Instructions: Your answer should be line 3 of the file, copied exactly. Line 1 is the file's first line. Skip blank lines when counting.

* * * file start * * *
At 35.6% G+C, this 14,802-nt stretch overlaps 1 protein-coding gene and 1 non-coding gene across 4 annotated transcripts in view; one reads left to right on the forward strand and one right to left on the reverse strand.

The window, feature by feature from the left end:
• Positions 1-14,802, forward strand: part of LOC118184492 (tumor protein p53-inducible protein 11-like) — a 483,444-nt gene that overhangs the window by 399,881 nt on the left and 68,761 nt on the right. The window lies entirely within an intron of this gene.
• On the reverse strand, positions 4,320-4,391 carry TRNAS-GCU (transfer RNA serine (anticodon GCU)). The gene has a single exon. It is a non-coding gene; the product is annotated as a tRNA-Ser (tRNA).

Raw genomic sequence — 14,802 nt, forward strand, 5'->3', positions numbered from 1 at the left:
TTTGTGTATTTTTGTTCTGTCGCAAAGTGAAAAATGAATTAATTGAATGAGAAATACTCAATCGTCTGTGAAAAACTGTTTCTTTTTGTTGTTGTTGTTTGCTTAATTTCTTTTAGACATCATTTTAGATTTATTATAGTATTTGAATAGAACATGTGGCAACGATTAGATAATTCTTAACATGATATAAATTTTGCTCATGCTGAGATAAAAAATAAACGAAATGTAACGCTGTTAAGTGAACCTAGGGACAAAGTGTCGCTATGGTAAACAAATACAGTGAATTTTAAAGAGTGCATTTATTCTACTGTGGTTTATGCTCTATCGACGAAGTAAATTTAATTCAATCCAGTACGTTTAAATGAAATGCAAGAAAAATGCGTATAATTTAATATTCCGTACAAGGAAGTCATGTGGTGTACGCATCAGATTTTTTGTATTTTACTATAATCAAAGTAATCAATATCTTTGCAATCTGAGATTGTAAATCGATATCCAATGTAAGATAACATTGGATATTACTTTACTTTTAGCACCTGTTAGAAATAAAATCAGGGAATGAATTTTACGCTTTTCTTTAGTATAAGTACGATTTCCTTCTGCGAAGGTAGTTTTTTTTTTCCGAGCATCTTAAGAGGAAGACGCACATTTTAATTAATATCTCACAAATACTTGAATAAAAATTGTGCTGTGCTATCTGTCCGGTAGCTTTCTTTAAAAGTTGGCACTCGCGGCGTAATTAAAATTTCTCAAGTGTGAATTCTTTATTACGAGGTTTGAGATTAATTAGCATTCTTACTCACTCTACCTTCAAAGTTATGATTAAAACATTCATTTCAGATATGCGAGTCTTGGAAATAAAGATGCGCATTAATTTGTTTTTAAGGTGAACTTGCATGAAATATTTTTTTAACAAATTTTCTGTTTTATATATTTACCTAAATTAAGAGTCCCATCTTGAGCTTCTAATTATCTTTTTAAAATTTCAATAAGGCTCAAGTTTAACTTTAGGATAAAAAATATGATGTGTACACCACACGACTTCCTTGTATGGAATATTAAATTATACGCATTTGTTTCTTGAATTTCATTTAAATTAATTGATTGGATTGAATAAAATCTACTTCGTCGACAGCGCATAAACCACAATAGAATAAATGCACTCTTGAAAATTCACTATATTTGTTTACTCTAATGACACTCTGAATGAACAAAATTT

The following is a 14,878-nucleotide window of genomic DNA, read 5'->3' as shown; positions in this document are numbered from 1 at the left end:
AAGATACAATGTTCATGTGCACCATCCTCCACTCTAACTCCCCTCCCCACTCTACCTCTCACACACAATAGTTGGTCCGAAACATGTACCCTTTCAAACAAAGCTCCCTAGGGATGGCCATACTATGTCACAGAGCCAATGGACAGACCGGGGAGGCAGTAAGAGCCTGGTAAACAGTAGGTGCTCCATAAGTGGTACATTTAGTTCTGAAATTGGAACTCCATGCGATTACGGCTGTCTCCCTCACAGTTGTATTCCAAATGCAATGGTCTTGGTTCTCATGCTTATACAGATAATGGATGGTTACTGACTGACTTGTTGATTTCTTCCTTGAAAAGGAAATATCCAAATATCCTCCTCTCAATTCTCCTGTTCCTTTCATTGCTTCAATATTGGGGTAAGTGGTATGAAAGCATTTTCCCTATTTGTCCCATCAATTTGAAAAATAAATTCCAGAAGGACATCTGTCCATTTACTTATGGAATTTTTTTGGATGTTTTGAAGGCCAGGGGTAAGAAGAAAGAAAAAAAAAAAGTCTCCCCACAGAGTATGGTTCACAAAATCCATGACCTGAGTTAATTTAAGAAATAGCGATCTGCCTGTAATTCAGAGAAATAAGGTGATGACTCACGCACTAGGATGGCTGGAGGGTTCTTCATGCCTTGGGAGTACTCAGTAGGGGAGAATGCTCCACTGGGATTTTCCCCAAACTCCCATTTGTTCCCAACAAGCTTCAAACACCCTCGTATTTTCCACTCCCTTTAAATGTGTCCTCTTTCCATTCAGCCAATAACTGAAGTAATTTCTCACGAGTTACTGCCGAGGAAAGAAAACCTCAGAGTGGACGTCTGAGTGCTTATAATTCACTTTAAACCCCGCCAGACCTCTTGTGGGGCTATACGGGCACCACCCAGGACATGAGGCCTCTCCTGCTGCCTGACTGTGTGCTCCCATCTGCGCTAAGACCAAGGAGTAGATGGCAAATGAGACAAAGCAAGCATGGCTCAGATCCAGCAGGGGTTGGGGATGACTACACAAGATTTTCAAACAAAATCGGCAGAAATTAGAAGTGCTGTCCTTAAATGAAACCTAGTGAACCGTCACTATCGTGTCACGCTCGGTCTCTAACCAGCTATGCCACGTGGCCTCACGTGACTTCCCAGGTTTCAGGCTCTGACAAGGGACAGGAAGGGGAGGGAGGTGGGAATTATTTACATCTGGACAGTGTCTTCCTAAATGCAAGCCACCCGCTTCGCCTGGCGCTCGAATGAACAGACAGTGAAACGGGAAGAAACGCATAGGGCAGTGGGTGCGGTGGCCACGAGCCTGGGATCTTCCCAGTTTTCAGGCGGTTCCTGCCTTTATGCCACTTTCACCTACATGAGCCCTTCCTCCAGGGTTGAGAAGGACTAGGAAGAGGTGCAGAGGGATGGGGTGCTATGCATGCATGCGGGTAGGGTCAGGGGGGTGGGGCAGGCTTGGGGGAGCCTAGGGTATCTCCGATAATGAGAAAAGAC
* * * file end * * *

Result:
• Positions 1-14,802, forward strand: part of LOC118184492 (tumor protein p53-inducible protein 11-like) — a 483,444-nt gene that overhangs the window by 399,881 nt on the left and 68,761 nt on the right. The window lies entirely within an intron of this gene.